A film about Northwest hip-hop from 2003
After the success of Digable Planets, including a Grammy for Best Rap Performance in 1994, Ishmael Butler decided to go in a different direction. He collaborated musically with rappers Camp Lo and electronic act 4-Hero, among others. Around 2001, Ish teamed up with Thaddeus Turner, Gerald Turner, and Bubba Jones to create a jazzy new hip-hop project named Cherrywine. The group released one album, Bright Black, in 2003.
The backing music on Bright Black alternates between twangy guitars and eight-bit video game beeps and boops. So much reverb drenches Ishmael’s vocals that every “s” turns in to a tsunami of echoes. I picture the engineer smiling next to a delay knob that goes to eleven. “Anchorman Blues” is contradictory like paintings by Belgian artist René Magritte. “I had to lie to you,” this announcer cheerfully admits to us, and the track can make us think about how the news media makes their decisions regarding what to present to the audience.
“See For Miles” is thematically similar to the “Quentin’s On His Way” skit by The Pharcyde. While “Quentin” was a brief joke about the group’s weed dealer, “See For Miles” goes psychedelic, sprawling, and spacey for six minutes of mumbling and repeated cheering that, “The cocaine’s coming.” Listening to this song really places the listener into a vortex of addiction and inevitable consumption.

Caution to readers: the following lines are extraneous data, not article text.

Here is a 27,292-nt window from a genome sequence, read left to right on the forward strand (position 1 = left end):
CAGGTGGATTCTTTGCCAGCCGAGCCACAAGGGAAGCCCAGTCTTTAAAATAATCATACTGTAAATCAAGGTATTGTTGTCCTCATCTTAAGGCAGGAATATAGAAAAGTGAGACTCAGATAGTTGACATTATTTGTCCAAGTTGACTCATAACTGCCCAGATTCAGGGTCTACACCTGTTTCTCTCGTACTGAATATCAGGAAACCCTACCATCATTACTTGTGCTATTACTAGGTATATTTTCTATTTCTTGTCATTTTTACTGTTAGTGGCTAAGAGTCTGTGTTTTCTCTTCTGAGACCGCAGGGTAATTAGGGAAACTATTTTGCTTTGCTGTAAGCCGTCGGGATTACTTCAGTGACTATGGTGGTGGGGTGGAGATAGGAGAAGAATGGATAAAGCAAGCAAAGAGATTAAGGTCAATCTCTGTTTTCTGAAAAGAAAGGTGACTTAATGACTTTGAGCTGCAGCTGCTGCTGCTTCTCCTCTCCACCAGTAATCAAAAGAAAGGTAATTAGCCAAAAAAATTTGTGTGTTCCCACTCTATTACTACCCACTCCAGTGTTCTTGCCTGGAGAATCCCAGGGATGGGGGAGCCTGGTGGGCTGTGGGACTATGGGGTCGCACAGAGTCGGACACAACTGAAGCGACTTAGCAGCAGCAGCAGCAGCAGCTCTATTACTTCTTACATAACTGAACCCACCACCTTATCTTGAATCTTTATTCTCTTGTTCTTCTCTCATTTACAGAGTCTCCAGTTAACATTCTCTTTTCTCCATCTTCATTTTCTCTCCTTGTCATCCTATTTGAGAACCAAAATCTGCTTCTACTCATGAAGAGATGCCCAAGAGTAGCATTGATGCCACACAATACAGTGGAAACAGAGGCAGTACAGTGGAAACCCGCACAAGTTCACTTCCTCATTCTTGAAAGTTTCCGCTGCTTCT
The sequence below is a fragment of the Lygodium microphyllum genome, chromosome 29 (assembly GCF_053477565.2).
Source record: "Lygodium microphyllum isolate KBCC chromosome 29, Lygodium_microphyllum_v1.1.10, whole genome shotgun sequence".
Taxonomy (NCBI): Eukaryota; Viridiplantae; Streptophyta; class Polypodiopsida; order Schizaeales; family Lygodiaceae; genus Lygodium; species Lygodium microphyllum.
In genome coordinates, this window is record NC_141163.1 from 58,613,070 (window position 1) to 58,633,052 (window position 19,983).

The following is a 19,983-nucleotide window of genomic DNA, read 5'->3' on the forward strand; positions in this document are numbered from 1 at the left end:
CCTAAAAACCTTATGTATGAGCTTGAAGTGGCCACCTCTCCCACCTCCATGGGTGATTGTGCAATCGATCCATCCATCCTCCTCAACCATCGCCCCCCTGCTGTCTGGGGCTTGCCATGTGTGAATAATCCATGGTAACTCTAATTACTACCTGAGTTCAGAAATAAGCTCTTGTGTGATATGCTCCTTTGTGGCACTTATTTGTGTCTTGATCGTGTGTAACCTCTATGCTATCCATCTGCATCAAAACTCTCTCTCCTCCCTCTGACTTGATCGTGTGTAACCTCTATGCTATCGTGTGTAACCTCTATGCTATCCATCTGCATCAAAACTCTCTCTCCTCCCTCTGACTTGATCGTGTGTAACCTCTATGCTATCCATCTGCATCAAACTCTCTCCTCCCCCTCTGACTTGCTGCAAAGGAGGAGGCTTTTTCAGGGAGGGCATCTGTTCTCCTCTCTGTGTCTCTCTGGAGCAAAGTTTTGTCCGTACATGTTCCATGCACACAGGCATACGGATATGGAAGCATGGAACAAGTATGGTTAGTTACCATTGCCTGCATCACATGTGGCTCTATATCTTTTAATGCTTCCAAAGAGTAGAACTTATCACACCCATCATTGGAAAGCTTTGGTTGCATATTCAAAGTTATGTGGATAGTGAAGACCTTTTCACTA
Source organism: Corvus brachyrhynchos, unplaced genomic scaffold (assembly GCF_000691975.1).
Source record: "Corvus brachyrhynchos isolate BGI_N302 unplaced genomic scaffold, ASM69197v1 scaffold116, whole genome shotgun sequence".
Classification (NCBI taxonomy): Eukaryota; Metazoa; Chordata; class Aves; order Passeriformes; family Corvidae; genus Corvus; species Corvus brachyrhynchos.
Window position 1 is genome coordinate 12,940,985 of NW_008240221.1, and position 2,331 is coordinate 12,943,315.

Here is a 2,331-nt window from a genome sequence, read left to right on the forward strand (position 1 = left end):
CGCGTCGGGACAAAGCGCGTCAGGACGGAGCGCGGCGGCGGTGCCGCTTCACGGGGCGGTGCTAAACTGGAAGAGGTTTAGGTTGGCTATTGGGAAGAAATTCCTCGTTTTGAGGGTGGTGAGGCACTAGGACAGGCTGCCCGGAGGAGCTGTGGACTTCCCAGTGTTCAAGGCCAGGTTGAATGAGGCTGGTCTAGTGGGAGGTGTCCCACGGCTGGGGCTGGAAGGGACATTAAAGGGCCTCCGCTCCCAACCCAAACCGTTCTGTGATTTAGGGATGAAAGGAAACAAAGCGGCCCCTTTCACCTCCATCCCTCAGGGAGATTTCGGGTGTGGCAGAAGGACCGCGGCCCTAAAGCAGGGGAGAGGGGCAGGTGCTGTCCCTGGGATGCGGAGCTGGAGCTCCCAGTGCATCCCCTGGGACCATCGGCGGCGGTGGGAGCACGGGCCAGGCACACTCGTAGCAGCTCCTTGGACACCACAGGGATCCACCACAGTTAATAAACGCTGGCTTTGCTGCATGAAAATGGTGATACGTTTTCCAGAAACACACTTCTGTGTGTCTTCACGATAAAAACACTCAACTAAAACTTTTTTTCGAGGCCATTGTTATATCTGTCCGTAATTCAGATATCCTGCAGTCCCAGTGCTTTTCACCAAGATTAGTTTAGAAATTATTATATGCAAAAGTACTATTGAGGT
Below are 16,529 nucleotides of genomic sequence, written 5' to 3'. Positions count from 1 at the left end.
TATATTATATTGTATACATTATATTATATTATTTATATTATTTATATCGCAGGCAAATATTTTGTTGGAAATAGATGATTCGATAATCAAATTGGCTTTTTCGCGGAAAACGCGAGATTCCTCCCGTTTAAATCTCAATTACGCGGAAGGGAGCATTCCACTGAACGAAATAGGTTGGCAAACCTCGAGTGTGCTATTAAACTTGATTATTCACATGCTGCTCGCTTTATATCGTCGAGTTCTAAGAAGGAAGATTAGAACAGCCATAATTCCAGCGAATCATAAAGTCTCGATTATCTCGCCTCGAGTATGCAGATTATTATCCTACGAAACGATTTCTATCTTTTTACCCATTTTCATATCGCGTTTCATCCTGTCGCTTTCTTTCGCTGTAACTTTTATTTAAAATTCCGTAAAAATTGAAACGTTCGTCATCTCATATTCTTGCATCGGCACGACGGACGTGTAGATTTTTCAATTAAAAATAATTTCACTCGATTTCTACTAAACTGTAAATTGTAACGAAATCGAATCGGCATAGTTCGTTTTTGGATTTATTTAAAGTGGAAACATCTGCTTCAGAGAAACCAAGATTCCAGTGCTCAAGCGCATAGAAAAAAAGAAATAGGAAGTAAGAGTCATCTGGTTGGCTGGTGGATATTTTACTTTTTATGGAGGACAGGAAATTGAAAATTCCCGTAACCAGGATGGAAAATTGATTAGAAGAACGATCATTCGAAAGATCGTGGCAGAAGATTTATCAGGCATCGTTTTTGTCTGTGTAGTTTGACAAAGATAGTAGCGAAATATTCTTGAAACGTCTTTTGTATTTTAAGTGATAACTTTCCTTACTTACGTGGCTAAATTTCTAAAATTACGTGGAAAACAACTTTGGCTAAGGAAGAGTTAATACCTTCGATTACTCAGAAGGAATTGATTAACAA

As a rap traditionalist, my favorite tracks on this album are “Dazzlement” and “A Street Gospel.” “Dazzlement” perfectly captures the themes of excess which Bright Black explores. “Flow like a rap kid, piles of blow did, million dollar nest,” goes one lyric. On “A Street Gospel,” Ishmael raps in his trademark stream-of-consciousness style, adhering to the conventions of rap yet remaining free-form, a skill he frequently utilizes throughout Bright Black. When placed alongside classic works like The Great Gatsby, or Wall Street, this album shines as a multifaceted study of American wealth. Written by Novocaine132